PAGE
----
Congratulations on the upcoming end of another successful school year!

We are so excited about the arrival of summer and the thrilling adventures and unforgettable positive experiences that lie ahead for our Scouts at Summer camp.

For all parents, Scouting volunteers and staff, the safety of our activities and the well-being of our Scouts are paramount in everything we do. As we embark on summer activities, we would like to take a moment to emphasize our pledge to maintain a culture of safety within Greater New York Councils.

Please remember that all adults spending one or more nights at our summer camps must be registered and be Youth Protection Trained. Keep in mind that effective September 1, all adults attending unit overnight activities must be registered, with limited exceptions. Read more in this GNYC news post.

In addition to our rigorous youth protection training guidelines, we will focus below on several key areas to provide an enjoyable and safe experience for all participants.

With your commitment to these practices a culture of safety can grow to positively impact all that we do in Scouting!

Thank you in advance for taking the time to review these six safety practices and consider how they are implemented in your scouting experience:

Transportation Safety (Transportation Safety Moment): Getting to and from Scouting events can be a risk for all participants. Please use the Guide to Safe Scouting framework in addition to the SAFE Transportation Checklist for all transportation to and from Scouting activities. The Scouter Code of Conduct includes: “When transporting Scouts, I will obey all laws, comply with Youth Protection guidelines, and follow safe driving practices.” Additional information is available in the Risk Zone roundtable presentation.

Pre-Event Health Screener Forms: Preparing for a campout or other event takes a lot of planning. To proactively address any potential health concerns, BSA has implemented pre-event health screener forms. Helping to prevent the spread of communicable diseases must be included as part of your preparation. In addition to the Annual Health and Medical Record form, this step gives an opportunity to screen for illness immediately before traveling a long distance for an event. This form must be reviewed by each family prior to attending summer camp and should be used for all Scouting activities, including meetings.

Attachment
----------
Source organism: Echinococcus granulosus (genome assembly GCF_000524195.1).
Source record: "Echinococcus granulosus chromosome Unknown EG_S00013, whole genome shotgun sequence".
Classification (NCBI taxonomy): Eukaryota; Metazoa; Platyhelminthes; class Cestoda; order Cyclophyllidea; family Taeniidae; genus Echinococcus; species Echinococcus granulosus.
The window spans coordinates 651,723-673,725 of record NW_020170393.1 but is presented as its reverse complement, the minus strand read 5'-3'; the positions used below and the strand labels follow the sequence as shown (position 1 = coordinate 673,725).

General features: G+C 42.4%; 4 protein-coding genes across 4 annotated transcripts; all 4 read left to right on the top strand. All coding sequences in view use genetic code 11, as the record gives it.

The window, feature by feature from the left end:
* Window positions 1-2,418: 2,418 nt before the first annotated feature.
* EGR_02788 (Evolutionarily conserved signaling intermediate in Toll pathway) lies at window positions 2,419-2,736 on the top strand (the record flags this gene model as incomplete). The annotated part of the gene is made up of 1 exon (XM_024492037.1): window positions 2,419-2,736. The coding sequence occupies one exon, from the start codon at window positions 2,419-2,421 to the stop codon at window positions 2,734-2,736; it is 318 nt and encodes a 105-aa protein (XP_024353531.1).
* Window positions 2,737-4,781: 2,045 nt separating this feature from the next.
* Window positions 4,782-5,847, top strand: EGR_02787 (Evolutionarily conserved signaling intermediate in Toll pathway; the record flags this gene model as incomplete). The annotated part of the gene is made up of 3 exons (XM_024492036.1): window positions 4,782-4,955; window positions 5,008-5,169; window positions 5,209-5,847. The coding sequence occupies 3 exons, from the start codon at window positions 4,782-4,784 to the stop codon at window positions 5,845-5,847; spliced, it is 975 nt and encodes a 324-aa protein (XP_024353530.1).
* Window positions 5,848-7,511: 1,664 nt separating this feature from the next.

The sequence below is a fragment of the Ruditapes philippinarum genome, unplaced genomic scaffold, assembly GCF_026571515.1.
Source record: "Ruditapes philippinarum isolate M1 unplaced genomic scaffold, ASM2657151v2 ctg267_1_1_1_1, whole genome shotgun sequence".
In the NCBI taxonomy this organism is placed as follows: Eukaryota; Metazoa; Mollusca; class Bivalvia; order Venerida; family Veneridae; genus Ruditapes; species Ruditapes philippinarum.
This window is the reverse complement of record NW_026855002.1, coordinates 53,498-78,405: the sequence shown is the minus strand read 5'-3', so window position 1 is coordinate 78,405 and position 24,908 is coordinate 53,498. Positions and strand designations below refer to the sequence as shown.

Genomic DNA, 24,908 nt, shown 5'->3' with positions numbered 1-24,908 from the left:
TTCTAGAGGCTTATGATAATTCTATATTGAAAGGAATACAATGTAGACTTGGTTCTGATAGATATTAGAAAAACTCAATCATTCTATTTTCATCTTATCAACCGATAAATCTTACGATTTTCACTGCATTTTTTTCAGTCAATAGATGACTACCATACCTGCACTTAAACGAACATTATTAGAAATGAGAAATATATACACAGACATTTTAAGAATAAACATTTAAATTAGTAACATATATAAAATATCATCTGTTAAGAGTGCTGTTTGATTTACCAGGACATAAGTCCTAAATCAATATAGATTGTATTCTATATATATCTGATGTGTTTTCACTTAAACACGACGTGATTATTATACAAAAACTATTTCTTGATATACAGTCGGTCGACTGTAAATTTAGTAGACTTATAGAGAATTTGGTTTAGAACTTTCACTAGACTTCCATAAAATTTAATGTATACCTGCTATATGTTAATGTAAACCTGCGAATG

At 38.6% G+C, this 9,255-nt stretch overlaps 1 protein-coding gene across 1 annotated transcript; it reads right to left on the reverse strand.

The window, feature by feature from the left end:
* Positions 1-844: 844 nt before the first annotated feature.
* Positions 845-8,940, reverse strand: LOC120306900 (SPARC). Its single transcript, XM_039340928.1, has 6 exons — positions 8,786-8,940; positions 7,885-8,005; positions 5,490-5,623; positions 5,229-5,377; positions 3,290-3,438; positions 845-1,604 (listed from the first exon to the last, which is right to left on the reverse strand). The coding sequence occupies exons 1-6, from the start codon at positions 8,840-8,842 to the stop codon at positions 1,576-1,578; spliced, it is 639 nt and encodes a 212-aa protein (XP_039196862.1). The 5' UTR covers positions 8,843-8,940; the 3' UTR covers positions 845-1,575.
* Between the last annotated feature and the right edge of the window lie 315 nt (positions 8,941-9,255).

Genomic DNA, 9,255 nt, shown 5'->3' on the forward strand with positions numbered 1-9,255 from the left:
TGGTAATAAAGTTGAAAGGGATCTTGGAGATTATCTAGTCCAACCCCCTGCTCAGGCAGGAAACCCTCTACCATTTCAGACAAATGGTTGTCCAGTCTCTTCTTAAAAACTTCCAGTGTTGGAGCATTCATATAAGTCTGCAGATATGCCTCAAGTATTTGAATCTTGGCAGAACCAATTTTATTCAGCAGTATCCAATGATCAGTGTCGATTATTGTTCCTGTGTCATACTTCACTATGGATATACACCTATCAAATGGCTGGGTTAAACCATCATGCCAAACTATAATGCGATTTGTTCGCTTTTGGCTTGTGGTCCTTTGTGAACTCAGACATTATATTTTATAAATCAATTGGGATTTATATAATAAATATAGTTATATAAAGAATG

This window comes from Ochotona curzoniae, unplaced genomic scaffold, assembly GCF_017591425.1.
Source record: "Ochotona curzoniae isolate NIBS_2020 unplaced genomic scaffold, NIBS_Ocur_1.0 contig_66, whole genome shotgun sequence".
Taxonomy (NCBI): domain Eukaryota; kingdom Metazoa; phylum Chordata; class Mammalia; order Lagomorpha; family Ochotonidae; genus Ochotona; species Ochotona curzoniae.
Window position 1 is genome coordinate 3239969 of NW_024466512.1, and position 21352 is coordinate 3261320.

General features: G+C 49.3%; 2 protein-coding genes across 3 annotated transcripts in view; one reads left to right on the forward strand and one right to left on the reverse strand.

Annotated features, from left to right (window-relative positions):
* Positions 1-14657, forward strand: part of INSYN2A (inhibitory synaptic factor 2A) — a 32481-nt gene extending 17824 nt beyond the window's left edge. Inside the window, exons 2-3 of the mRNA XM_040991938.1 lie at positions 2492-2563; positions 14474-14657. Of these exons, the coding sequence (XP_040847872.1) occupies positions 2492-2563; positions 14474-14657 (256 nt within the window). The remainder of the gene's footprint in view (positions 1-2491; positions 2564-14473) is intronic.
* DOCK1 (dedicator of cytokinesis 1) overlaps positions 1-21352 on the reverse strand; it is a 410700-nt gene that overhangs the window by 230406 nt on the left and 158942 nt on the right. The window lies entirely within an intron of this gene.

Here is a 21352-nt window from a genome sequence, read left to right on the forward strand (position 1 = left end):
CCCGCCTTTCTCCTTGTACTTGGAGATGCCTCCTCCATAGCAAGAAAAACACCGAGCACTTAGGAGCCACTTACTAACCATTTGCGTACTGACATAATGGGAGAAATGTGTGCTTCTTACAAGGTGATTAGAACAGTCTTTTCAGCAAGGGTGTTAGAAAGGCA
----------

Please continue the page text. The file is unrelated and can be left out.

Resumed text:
Safe Swim Defense and Safety Afloat Trainings: Our aquatics safety programs reinforce the vital need for a high level of supervision and discipline. By teaching Scouters the necessary skills and precautions for swimming and boating, our aquatics programs can remain safe and enriching. Different watercraft and conditions can pose varying levels of risk. Please refer to the age appropriate guidelines for swimming and boating activities.

The Buddy System: Scouting’s buddy system requires all Scouts to pair up with a friend or two for all activities. This helps ensure safety and accountability, and teaches Scouts to have responsibility for others. The buddy system is a key part of Scouting’s Barriers to Abuse. Scouts will be encouraged to maintain a constant buddy throughout all camp activities, promoting accountability and enhancing overall safety. It is strongly encouraged to pair Scouts of similar abilities, ages and maturity. Buddy pairs should be no more than two years apart in age and should be single gender. Boy-girl buddy pairs are not allowed in any programs, including Venturing and Sea Scouting. A buddy team may consist of three Scouts when necessary, like an odd number in a group. More on the Buddy System is available from Scouting Magazine.

Hazardous Weather Safety Training: Severe weather can be dangerous. Each potential weather condition requires a basic understanding of what to do so that participants can be kept safe. The scale of weather conditions can seem daunting—ranging from high heat with no humidity to torrential downpours with possible flooding. However, some key basic principles can help everyone prepare. Always check the weather before a trip and be prepared for the types of hazardous conditions associated with your destination. Hazardous weather training can be accessed via

Wildlife Safety: Taking interactions with animals of all sizes seriously is paramount to the safety of Scouts. Scouts should coexist responsibly with the natural environment. It is important for Scouts to be educated on appropriate behavior around wildlife and informed of any specific precautions necessary for the campsite location, such as food storage and waste removal practices. Remember insect repellant and netting to avoid unwanted interactions with even the smallest of creatures, such as ticks and mosquitos.

The well-being of each individual is our top priority, and we are committed to maintaining a safe and secure environment throughout the summer camp programs. Further guidance and information can be found in the Guide to Safe Scouting.


By emphasizing these elements of safety, we aim to equip our Scouts, staff, leadership, and families with the knowledge and skills to “Be Prepared” to navigate unpredictable situations responsibly and confidently. We encourage parents and leaders to discuss relevant safety measures with their Scouts, reinforcing the importance of adhering to guidelines and best practices. By working together, we can create an environment that fosters growth, learning, and enjoyment for all.

We are here to support you and ensure a memorable and safe experience for your Scouts. Should you have any questions, concerns, or require further information about the upcoming summer camp programs or safety procedures, please reach out to us at